Despite ample discourse on climate change and sustainability, boards are still struggling to prioritize these issues on the board agenda. Institutional investors have largely taken up the charge to promote greater focus on environmental, social and governance (ESG) issues at the board and company level. Yet, many boards are still trying to reconcile the relationship between sustainability, strategy, and shareholder value, which can vary significantly from one organization to the next. Where to start?
In this episode, host TK Kerstetter welcomes Tanuja Dehne, board member with Advanced Disposal Services and Granite Point Mortgage Trust, to shed light on this rapidly advancing issue. With a background in the energy sector and a senior advisorship with The B Team, a global nonprofit initiative designed to align the wellbeing of people and the planet with business profitability, Dehne brings an interesting perspective to the board-level discussion.
“[It’s] a prioritization issue for boards,” explains Dehne. “How do you prioritize [ESG] when you’re bombarded with so many issues? Cybersecurity, digital threats, workforce planning issues…how do you get these issues on the board agenda so you can actually talk about them intelligently?”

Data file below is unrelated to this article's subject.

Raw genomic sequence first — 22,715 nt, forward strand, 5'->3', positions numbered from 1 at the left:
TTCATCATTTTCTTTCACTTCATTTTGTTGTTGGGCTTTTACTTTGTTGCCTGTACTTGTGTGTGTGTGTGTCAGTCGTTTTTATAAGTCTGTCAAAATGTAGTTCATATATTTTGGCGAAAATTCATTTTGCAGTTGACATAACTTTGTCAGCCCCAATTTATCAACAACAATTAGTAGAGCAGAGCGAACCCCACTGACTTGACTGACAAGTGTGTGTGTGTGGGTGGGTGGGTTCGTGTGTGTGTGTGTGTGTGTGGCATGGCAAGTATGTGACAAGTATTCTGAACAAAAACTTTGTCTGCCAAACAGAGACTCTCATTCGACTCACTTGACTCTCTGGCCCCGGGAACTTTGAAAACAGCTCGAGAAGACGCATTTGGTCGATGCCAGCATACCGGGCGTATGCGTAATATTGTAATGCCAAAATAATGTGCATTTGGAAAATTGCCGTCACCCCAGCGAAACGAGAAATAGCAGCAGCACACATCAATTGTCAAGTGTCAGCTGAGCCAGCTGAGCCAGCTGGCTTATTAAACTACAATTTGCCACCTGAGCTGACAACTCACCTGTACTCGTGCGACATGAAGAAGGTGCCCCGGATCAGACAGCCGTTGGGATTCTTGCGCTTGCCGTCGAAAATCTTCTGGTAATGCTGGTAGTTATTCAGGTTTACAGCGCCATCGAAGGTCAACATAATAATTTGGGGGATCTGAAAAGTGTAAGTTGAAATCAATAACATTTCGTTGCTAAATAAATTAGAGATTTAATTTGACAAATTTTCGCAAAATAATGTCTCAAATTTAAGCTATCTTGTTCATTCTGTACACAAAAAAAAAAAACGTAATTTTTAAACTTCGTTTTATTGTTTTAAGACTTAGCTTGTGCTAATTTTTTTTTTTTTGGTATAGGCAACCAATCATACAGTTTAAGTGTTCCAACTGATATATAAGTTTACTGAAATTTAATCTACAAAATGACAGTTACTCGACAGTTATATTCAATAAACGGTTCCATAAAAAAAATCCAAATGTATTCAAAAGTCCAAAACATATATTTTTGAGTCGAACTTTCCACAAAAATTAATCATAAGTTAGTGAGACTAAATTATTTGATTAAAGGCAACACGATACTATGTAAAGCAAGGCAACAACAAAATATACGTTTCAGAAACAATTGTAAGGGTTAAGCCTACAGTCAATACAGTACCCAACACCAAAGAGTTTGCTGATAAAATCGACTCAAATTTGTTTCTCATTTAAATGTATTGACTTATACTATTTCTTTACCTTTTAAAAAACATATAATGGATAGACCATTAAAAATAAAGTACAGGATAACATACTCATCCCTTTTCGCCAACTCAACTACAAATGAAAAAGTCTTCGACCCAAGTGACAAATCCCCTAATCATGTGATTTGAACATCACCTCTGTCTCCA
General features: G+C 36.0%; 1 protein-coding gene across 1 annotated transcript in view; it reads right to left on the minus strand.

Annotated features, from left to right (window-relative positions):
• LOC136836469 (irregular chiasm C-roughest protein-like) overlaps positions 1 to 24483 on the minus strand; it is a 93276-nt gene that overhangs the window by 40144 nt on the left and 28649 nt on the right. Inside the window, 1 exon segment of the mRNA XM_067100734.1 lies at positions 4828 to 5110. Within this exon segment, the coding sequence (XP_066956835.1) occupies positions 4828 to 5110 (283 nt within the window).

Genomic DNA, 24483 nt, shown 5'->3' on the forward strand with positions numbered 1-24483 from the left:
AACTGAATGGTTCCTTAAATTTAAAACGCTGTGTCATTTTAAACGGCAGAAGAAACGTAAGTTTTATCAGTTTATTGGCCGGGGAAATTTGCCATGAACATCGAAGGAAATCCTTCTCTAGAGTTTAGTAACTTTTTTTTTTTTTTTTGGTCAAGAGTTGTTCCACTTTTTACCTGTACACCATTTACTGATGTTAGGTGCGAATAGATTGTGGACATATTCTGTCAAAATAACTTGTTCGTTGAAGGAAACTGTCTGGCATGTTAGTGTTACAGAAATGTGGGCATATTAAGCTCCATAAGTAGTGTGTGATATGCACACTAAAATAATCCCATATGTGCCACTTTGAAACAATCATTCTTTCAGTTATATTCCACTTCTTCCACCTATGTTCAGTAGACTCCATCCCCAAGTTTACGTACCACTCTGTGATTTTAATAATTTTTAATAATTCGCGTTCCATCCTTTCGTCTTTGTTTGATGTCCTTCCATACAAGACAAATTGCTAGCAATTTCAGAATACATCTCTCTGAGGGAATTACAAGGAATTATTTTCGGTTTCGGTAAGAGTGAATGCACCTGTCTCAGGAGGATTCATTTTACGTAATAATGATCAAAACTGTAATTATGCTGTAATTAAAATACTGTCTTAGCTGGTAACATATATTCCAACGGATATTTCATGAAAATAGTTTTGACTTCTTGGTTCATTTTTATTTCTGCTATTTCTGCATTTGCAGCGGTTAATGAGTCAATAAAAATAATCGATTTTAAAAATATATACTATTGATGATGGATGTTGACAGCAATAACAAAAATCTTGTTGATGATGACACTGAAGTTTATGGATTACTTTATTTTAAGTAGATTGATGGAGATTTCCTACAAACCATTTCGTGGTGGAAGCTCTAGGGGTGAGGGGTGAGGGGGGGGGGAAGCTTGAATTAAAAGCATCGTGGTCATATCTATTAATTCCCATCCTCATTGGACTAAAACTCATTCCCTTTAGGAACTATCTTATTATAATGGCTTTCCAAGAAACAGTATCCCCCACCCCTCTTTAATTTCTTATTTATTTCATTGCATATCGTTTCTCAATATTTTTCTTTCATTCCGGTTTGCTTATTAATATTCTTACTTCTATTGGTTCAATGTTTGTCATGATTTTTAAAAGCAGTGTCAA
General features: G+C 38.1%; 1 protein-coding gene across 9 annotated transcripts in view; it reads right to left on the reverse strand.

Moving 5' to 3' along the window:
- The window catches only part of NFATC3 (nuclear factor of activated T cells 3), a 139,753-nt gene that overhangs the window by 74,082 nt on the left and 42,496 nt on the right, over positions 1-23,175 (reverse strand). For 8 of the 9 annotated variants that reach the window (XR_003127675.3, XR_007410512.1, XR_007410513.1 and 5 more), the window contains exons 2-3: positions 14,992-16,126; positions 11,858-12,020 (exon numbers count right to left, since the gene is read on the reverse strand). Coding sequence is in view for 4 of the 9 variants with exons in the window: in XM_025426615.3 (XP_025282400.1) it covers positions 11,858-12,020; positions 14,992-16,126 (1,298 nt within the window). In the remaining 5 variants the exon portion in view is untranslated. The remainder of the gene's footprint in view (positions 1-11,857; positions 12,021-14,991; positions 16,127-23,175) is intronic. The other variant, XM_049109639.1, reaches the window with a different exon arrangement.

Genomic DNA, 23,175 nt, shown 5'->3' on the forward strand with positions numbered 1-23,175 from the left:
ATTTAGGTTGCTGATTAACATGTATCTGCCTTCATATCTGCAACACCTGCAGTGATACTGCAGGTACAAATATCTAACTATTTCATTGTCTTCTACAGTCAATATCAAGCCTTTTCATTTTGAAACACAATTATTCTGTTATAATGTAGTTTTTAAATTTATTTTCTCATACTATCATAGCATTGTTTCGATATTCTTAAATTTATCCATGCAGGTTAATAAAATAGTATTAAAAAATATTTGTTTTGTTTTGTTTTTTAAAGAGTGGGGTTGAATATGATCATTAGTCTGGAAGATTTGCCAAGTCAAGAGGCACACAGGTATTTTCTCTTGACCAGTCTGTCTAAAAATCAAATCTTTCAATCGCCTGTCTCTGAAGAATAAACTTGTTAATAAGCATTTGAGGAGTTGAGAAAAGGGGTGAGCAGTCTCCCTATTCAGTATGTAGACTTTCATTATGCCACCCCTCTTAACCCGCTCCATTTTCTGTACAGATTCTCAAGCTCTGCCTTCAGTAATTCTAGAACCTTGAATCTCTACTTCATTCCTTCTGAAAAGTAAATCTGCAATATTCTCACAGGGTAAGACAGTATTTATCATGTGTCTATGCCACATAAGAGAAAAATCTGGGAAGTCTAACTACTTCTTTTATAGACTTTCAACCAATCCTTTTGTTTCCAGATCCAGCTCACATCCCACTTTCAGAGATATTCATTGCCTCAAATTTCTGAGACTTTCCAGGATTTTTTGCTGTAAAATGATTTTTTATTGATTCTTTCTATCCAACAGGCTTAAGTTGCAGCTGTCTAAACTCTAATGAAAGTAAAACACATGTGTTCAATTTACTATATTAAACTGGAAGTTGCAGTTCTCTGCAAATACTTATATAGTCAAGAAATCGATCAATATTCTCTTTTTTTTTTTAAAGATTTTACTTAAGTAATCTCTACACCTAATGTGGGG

In her discussion, Dehne frames sustainability within the board’s fiduciary duties–within the board’s existing governance infrastructure. She references a publication which offers an orientation to the topic for boards of directors: Getting Climate Smart: A Primer for Corporate Directors in a Changing Environment. Dehne also offers a three-step recommendation for how boards can better align sustainability with strategy.
A great place [for boards] to start is their long-term planning sessions–their strategy sessions. I think it’s a great opportunity for boards to start to empower their management team–to start asking the questions and to be ‘blue sky’ about it. What are the technological disruptions that are facing our organization? What are the supply chain risks? What are the opportunities? Can we leverage these opportunities? But you can’t ask these questions unless you get educated and understand what questions to ask.